Wednesday, July 6

Euro zone bond yields edge up, inflation expectations rise

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LONDON — Euro zone government bond yields nudged higher on Monday but analysts expect the recent downward trajectory to resume after last week’s US payrolls data failed to tempt investors away from the safety of fixed income.

The German 10-year Bund yield dropped 8 basis points last week – its biggest weekly fall since December 2020.

Analysts attributed the drop in euro zone yields to caution about the economic impact of the Delta variant of COVID-19 as well as expectations that the European Central Bank will remain dovish.

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“Even in a more benign Delta scenario, we now expect more restrictions on international travel, hitting the crucial tourism sector in southern Europe for a second summer,” wrote Morgan Stanley economists in a note to clients.

A survey on Monday nevertheless showed business activity in the euro zone expanded at the fastest rate in 15 years in June, as the easing of more coronavirus restrictions helped the bloc’s dominant service industry.

A measure of euro zone inflation expectations — the five-year, five-year inflation forward — rose to 1.598%, its highest since May.

Friday’s June US jobs report signaled economic recovery remained intact but did not warrant any immediate withdrawal of Federal Reserve stimulus. The data had little impact on US Treasury yields, which also ended the week lower.

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The next test for bond markets will be the minutes of the Federal Open Markets Committee June meeting, which will be released on Wednesday. At that meeting, the Fed surprised markets by signaling two rate hikes by the end of 2023.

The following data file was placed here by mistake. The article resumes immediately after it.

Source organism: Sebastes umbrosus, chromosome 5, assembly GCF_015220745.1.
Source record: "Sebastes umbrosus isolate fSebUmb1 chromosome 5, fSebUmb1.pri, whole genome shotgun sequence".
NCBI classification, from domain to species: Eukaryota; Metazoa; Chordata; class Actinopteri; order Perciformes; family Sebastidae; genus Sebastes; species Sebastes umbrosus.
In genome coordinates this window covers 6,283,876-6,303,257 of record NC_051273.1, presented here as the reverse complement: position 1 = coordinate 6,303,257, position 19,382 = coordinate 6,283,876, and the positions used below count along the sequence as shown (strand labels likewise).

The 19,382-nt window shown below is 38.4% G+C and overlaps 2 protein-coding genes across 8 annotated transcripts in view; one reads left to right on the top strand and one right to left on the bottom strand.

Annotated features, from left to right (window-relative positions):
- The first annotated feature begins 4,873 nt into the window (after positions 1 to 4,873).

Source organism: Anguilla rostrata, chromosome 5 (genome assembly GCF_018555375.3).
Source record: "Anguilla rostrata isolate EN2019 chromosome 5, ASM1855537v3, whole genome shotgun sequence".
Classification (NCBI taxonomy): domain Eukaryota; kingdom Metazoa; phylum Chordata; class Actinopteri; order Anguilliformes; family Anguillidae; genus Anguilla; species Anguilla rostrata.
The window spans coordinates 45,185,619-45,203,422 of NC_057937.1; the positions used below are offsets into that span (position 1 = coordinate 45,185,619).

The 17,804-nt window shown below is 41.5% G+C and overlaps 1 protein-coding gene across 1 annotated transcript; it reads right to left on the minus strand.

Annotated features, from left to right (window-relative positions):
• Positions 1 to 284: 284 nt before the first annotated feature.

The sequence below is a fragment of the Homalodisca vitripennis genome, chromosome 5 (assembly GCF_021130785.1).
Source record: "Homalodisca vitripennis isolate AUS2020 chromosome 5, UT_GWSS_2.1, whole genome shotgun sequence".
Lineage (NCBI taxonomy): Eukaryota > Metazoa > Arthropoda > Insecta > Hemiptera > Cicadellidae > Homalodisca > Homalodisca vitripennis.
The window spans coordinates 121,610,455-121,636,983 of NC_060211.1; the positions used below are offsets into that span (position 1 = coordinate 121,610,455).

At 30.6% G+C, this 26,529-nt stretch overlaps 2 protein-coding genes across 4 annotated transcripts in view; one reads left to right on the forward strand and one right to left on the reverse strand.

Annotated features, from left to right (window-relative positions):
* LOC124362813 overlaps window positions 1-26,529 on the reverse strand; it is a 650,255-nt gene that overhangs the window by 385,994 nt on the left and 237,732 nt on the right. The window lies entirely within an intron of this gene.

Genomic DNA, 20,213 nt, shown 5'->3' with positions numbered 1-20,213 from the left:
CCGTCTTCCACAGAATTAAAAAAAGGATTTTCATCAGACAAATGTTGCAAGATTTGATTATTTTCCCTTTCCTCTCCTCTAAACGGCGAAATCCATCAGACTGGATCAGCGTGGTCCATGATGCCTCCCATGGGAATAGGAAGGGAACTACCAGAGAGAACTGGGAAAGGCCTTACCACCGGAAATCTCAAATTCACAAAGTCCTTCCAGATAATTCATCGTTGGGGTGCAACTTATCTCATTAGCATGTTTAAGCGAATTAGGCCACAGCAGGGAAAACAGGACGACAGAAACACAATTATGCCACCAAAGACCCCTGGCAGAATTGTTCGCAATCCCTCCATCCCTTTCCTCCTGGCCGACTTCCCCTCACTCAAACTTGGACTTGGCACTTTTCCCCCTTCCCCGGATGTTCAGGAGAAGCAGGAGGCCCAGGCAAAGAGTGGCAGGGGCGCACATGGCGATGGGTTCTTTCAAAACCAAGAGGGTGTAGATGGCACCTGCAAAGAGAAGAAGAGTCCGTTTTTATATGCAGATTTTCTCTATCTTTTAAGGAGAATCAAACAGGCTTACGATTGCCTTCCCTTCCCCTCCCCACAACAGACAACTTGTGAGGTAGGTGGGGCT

At 0706 GMT, Germany’s 10-year Bund yield was up by one basis point at -0.221%.

Benchmark French and Italian 10-year yields were up by 2 bps.

“The outlook for risk sentiment remains clouded by the rise in COVID-19 cases in many places in the world. Interestingly, these worries are more clearly observed in rates than in other markets,” ING rates strategists wrote in a note to clients.

“This is not unusual in times when central banks retain a heavy hand in the pricing of financial assets. The logic goes like this: a further worsening of the outlook would prompt an even slower unwind of monetary support measures.”

ING analysts said they expected to see euro zone rates skew lower over the coming days.

Commerzbank rates strategist Rainer Guntermann wrote that he expects the German 10-year yield to remain between -0.1% and -0.25% for most of the summer, and for it to move lower over the next few days.

ECB Vice President Luis De Guindos is due to speak at 1700 GMT. (Reporting by Elizabeth Howcroft; Editing by Kirsten Donovan and Catherine Evans)